[CR] Tom Board Frame builder


Example: Framebuilders:Alberto Masi

From: "Mick Butler" <pariscyclesuk@hotmail.com>
To: classicrendezvous@bikelist.org
Subject: [CR] Tom Board Frame builder
Date: Sat, 24 Apr 2004 19:07:48 +0000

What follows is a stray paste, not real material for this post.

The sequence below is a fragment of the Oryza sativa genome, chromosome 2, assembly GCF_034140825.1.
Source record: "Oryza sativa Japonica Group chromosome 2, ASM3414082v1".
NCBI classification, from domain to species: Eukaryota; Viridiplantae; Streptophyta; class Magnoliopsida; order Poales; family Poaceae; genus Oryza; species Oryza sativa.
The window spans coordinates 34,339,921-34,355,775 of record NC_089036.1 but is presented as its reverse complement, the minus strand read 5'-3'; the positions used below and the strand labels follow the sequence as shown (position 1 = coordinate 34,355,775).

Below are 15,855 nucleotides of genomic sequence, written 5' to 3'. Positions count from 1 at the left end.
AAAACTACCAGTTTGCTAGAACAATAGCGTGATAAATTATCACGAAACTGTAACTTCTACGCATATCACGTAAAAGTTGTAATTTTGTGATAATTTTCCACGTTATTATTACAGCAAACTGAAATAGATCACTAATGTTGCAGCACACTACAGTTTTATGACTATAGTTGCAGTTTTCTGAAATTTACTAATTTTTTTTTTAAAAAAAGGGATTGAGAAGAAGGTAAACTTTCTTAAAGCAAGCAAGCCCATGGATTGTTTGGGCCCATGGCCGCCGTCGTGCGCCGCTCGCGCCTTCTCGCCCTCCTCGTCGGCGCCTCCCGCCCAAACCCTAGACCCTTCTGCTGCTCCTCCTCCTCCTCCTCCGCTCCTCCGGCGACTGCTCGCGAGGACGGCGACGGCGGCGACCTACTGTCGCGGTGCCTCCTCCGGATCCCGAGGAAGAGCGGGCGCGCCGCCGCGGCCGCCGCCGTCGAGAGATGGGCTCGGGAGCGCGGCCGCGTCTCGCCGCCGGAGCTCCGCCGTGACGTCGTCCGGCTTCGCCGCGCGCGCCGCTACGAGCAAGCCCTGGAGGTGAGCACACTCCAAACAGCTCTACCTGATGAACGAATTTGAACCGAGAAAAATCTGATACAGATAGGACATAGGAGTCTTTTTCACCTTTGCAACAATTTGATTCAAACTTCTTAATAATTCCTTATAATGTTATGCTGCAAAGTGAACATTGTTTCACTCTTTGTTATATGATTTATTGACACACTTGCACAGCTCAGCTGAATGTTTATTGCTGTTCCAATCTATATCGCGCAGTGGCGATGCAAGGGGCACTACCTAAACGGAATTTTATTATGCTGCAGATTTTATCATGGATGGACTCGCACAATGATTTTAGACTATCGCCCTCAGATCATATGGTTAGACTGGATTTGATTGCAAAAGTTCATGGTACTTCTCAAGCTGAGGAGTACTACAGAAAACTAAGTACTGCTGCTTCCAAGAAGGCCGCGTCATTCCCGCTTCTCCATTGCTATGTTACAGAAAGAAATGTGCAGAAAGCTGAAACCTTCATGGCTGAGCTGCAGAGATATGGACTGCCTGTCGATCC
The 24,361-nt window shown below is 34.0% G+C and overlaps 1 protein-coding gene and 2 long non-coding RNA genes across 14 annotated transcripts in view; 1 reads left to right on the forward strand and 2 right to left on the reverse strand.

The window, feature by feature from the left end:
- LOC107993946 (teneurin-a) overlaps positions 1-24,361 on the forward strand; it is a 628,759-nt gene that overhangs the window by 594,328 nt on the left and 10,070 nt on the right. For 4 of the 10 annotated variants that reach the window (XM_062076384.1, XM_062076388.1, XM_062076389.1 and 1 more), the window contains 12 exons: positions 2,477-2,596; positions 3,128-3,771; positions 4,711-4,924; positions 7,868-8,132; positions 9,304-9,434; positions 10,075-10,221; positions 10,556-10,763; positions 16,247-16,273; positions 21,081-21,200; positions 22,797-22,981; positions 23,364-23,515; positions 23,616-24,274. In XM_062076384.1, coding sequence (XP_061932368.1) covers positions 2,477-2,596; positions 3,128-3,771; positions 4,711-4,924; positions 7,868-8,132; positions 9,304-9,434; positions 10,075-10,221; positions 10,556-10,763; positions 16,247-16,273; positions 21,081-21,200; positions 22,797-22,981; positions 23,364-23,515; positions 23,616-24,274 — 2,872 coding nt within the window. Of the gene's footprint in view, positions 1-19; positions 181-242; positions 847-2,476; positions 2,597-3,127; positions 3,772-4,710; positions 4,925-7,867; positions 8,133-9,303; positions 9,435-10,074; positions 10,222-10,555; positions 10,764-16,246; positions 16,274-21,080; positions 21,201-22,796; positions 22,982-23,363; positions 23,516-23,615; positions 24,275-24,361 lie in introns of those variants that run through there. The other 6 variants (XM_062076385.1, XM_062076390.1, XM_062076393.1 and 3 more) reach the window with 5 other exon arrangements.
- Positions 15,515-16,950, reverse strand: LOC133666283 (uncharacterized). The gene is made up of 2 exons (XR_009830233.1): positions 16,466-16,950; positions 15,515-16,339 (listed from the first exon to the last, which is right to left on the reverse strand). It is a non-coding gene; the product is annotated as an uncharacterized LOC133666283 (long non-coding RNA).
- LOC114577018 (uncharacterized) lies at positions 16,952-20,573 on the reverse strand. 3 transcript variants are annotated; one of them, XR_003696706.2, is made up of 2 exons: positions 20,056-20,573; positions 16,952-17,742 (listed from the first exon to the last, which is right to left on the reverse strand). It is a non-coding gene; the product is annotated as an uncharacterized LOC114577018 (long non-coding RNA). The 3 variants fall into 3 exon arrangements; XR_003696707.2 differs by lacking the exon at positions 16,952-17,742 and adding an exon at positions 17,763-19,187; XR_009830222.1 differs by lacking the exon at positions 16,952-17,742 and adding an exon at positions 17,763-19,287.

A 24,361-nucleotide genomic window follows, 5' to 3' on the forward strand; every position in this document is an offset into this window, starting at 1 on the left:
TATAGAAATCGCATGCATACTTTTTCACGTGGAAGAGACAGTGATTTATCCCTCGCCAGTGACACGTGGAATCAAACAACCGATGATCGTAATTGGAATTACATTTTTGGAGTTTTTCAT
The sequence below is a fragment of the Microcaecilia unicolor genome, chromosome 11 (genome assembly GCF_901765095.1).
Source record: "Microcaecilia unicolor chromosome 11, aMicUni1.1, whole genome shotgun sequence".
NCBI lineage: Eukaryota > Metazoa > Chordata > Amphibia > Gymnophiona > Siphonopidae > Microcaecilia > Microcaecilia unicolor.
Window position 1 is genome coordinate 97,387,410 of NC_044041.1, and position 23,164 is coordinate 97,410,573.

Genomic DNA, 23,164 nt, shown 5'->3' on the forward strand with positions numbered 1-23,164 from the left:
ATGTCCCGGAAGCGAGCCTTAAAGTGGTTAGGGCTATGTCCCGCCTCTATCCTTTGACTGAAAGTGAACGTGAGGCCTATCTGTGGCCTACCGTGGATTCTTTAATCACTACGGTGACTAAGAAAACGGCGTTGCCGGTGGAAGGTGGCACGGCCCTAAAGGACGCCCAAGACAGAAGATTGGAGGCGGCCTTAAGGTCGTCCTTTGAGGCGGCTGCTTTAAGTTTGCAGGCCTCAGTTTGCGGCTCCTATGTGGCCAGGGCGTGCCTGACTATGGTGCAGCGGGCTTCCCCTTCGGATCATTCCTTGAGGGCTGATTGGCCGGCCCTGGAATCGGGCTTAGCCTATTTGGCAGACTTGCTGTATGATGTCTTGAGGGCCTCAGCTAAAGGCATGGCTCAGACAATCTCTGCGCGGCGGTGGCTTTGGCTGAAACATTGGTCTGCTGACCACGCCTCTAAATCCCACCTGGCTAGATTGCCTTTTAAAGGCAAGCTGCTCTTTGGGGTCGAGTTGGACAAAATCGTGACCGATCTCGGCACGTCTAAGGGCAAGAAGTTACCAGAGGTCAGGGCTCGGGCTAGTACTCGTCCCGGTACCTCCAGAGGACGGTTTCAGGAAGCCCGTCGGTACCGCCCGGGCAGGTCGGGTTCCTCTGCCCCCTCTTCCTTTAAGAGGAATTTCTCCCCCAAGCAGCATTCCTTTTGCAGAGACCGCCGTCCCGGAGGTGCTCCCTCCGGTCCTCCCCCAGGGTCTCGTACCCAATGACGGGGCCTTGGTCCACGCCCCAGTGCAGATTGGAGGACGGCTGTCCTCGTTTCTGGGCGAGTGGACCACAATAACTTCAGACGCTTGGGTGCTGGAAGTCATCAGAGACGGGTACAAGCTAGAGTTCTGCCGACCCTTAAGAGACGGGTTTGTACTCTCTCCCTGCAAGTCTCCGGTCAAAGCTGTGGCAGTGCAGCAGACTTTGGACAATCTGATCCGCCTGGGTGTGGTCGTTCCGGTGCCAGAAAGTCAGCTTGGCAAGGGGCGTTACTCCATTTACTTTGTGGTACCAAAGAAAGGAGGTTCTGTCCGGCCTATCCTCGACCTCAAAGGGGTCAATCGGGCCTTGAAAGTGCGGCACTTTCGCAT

Here is a little more on Tom Board master frame builder. Hopefully this will fill in a few of the gaps and add to our knowledge of this master craftsman. Tom started work in the cycle industry in 1949 at Paris Cycles in Stoke Newington London. Paris Cycles was owned by Harry (spanner) Rensch and was famous for building "continental style" road racing frames and the unorthodox Galibier. He started work there as as a lug and frame filer that's how most frame builders started. Doing the small jobs for other frame builders. After a year or so he built his own frame as a test exercise. It was nothing fancy, just the standard Paris lugless club frame. The frame was okay so I started on full time building. Tom was with Paris's until they closed in the early 50's. After the closure he went to work at Macleans in Islington which is only a couple of miles away. Macleans was a long established maker and, unlike Paris Cycles whose frames were adored by the "rebel" cyclists of the League. Macleans concentrated on making touring and time trialing frames.Tom and his fellow work mates with the exception of the senior builder, spent all their time building standard "club" frames. A very repititive poorly paid job. So when Macleans finally closed in the early 60's most of the builders left the cycle trade and went to work in better paid jobs as postmen. Preferring to stay in the trade Tom went to work for F.W.Evans in Kennington. Evans then was a highly respected cycle shop. The founder was Fred Evans former editor of Cycling and in Tom's words "was probably the most inventive frame maker of his time". When Mr.. Evans died the shop was bought by Joe Smith the former accounts manager at Macleans cycles. It was he who employed Tom to revive the tradition of building high quality frames on the premises. The basement of the shop then still held stocks of pre-war Reynolds and Chromo tubing as well as fred Evans personal frame building jig (which Tom still uses to this day). This begun his career with Evans. He worked at the Kennington shop until 1971 when he decided to branch out on his own. Next he rented a workshop behind Pat Hanlon's bike shop in Tottenham and began building frames for Pat and one other prestigeous shop, Condor Cycles. To be continued.